The name comes from the Latin alba terra, ‘white earth’, because of the nature of the limestone of the area. It’s the site of an enormous underground church, an ‘eglise monolithe.’ Here’s a small slide show of our visit, taken with our first digital camera — a monstrous 1.3 megapixels.

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Bandicoots, 2 for the price of 1!

Bandicoots, 2 for the price of 1!

After years of not having a cassette player, I unearthed a pile of decades-old cassettes of work I did at WLRH in Huntsville, Alabama, so I went out and got a $10 cassette deck from Goodwill and have been transcribing some old audio. Here are a couple of “commercials” I produced for the morning show I co-hosted. Public radio doesn’t do this sort of thing anymore, for which it gets the thanks of a grateful nation.

The cassettes are old enough that I’m surprised anything comes across at all. Speed regulation on the Aiwa deck, usually a problem with older cassettes, is actually pretty good. But the frequency response is a bit dodgy.

These two are the best I’ve found so far. I had totally forgotten about Mainstream Mammals. Have fun, if possible.

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200px-HardTimesComeAgainNoMore1854A song popped up on my iPod’s DJ shuffle this week I hadn’t heard or thought of in a while — Stephen Foster’s “Hard Times Come Again No More.” Here’s a link to the James Taylor/Yo-Yo Ma/Edgar Meyer version.

Foster is often dismissed as a sentimentalizer of the old antebellum days and ways  — think “My Old Kentucky Home” — but the lyrics to “Hard Times” pack a real wallop:

While we seek mirth and beauty and music light and gay,
There are frail forms fainting at the door;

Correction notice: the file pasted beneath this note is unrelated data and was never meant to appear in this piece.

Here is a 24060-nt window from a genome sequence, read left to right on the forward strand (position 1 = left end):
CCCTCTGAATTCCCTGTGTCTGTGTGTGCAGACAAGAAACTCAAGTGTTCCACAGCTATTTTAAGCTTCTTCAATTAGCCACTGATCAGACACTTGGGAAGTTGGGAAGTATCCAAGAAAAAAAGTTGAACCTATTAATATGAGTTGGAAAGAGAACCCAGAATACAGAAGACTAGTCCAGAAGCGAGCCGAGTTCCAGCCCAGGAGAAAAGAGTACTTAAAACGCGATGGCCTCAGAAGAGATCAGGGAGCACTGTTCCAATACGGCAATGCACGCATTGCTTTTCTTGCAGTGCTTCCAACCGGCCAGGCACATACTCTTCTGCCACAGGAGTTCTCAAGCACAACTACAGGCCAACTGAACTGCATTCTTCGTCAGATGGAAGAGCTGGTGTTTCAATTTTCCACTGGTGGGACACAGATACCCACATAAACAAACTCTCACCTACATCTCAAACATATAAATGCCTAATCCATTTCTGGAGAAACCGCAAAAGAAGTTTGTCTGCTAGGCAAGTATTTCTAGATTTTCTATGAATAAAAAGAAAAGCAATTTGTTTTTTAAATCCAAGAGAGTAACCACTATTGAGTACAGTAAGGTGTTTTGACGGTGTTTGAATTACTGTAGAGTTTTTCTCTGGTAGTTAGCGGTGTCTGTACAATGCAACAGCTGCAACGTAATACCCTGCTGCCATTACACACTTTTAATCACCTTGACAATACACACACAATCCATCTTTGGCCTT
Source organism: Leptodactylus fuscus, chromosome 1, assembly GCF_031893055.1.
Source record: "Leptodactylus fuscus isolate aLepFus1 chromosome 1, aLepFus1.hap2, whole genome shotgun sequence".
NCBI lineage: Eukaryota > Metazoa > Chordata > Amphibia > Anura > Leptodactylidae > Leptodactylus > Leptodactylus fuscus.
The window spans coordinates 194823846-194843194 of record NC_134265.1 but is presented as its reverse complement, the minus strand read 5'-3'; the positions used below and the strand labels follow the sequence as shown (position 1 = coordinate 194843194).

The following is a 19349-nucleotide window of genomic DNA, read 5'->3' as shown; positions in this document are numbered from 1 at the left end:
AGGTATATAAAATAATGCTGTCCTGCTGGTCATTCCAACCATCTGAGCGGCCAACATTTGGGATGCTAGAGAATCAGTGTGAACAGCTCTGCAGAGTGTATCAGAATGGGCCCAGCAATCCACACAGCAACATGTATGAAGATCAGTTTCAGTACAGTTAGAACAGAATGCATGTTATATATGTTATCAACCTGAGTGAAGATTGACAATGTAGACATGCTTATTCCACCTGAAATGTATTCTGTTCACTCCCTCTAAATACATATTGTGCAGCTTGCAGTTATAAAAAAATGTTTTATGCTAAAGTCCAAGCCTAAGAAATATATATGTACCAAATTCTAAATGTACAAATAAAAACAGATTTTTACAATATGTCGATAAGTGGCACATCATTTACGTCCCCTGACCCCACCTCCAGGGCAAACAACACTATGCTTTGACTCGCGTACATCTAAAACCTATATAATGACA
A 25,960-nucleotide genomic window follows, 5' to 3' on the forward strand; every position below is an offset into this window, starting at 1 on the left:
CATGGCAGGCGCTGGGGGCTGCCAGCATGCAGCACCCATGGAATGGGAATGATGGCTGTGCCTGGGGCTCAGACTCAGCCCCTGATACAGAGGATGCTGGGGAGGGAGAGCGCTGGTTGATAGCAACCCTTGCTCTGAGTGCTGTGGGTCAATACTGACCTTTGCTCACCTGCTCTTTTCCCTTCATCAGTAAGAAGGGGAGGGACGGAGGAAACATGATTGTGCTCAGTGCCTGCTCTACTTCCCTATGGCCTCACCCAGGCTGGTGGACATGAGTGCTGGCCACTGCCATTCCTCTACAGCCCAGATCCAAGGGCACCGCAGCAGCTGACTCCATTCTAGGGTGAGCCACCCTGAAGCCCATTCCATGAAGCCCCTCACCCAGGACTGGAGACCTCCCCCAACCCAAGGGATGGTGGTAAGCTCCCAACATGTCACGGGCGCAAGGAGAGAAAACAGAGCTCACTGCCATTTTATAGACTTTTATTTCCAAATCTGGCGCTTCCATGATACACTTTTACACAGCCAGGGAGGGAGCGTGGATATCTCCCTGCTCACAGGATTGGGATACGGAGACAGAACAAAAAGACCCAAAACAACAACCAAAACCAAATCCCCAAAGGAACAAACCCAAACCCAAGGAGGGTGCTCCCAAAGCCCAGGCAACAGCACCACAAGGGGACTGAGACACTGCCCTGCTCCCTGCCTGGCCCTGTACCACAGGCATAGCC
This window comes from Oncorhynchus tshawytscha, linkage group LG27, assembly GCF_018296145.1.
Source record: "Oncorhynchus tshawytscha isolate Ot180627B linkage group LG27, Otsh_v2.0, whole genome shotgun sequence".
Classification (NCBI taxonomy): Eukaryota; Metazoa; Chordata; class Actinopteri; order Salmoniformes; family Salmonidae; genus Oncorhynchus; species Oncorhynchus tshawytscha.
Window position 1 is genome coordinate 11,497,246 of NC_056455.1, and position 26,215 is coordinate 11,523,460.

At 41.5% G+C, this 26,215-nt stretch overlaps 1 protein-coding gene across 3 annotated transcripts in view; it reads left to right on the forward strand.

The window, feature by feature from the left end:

Though their voices are silent, their pleading looks will say
Oh hard times come again no more.

Tis the song, the sigh of the weary,
Hard Times, hard times, come again no more
Many days you have lingered around my cabin door;
Oh hard times come again no more.

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[This entry was published as a Letter to the Editor in the Cincinnati Enquirer, Friday 9/4/09.]

MartyandThomI had just left an appointment in O’Bryonville and decided to return home through town. It was a perfect sunny day to cruise along the river on Columbia Parkway; to stop and have a pastrami sandwich at Izzy’s; to look at the dinosaurs at the Museum Center; to listen to Mary and Thom call a day game. Marty was praising the things he loves about Cincinnati, and launched into a spontaneous, heartfelt and moving reminiscence of Erich Kunzel. Marty and Thom, the perfect pair to listen to and mourn with on a perfect Cincinnati day. Thanks.

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Erich Kunzel, 1935-2009

kunzelClassical music lost an irreplaceable friend today with the death of Erich Kunzel, maestro of the Cincinnati Pops. And Cincinnati, where I live, is especially in mourning. It’s difficult to overestimate the impact of Kunzel’s genius at making classical and pops music exciting, accessible and — dare I say it — fun.

Kunzel  changed the face of Pops, indeed all of classical music, through his performances, dozens of Telarc recordings and national televised concerts. I never met him personally, but we were very gratified that our son John had the chance to perform with the Pops as a member of the Cincinnati Boychoir and later, of the May Festival Youth Chorus.  Here’s a link to today’s Cincinnati Enquirer coverage.